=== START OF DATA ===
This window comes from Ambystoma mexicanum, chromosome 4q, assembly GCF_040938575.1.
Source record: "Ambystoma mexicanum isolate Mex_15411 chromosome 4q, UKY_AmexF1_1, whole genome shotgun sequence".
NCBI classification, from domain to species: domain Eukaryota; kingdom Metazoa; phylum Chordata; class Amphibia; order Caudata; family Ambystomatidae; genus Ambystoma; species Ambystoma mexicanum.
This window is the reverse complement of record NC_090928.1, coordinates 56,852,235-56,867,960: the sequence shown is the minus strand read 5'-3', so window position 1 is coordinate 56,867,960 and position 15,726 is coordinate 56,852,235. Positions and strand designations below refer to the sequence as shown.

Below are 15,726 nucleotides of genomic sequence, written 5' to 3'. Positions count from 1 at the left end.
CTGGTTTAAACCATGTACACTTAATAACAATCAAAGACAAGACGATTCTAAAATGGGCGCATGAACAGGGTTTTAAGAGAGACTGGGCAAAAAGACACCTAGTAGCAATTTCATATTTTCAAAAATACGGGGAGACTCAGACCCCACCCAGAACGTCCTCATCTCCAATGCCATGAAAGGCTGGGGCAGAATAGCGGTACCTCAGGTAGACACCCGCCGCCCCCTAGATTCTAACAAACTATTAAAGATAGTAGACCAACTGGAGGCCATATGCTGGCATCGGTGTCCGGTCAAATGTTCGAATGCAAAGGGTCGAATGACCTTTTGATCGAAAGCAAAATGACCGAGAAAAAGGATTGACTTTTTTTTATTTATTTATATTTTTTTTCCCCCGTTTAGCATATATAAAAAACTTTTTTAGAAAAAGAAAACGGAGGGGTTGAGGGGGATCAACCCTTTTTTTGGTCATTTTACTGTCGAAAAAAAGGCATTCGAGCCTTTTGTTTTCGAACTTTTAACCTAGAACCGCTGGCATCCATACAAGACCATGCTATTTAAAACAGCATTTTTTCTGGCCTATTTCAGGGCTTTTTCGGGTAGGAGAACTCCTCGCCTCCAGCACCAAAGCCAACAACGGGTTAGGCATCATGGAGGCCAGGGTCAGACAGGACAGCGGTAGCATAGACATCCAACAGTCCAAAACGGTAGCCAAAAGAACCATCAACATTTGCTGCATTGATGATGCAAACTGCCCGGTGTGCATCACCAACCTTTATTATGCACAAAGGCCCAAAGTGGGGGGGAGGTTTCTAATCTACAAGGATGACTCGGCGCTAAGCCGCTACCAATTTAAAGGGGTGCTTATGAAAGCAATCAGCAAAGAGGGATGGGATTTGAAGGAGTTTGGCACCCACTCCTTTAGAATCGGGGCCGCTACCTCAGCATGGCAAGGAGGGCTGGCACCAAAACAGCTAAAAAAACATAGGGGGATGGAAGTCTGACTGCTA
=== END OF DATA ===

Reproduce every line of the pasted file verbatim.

This window comes from Ambystoma mexicanum, chromosome 4q, assembly GCF_040938575.1.
Source record: "Ambystoma mexicanum isolate Mex_15411 chromosome 4q, UKY_AmexF1_1, whole genome shotgun sequence".
NCBI classification, from domain to species: domain Eukaryota; kingdom Metazoa; phylum Chordata; class Amphibia; order Caudata; family Ambystomatidae; genus Ambystoma; species Ambystoma mexicanum.
This window is the reverse complement of record NC_090928.1, coordinates 56,852,235-56,867,960: the sequence shown is the minus strand read 5'-3', so window position 1 is coordinate 56,867,960 and position 15,726 is coordinate 56,852,235. Positions and strand designations below refer to the sequence as shown.

Below are 15,726 nucleotides of genomic sequence, written 5' to 3'. Positions count from 1 at the left end.
CTGGTTTAAACCATGTACACTTAATAACAATCAAAGACAAGACGATTCTAAAATGGGCGCATGAACAGGGTTTTAAGAGAGACTGGGCAAAAAGACACCTAGTAGCAATTTCATATTTTCAAAAATACGGGGAGACTCAGACCCCACCCAGAACGTCCTCATCTCCAATGCCATGAAAGGCTGGGGCAGAATAGCGGTACCTCAGGTAGACACCCGCCGCCCCCTAGATTCTAACAAACTATTAAAGATAGTAGACCAACTGGAGGCCATATGCTGGCATCGGTGTCCGGTCAAATGTTCGAATGCAAAGGGTCGAATGACCTTTTGATCGAAAGCAAAATGACCGAGAAAAAGGATTGACTTTTTTTTATTTATTTATATTTTTTTTCCCCCGTTTAGCATATATAAAAAACTTTTTTAGAAAAAGAAAACGGAGGGGTTGAGGGGGATCAACCCTTTTTTTGGTCATTTTACTGTCGAAAAAAAGGCATTCGAGCCTTTTGTTTTCGAACTTTTAACCTAGAACCGCTGGCATCCATACAAGACCATGCTATTTAAAACAGCATTTTTTCTGGCCTATTTCAGGGCTTTTTCGGGTAGGAGAACTCCTCGCCTCCAGCACCAAAGCCAACAACGGGTTAGGCATCATGGAGGCCAGGGTCAGACAGGACAGCGGTAGCATAGACATCCAACAGTCCAAAACGGTAGCCAAAAGAACCATCAACATTTGCTGCATTGATGATGCAAACTGCCCGGTGTGCATCACCAACCTTTATTATGCACAAAGGCCCAAAGTGGGGGGGAGGTTTCTAATCTACAAGGATGACTCGGCGCTAAGCCGCTACCAATTTAAAGGGGTGCTTATGAAAGCAATCAGCAAAGAGGGATGGGATTTGAAGGAGTTTGGCACCCACTCCTTTAGAATCGGGGCCGCTACCTCAGCATGGCAAGGAGGGCTGGCACCAAAACAGCTAAAAAAACATAGGGGGATGGAAGTCTGACTGCTA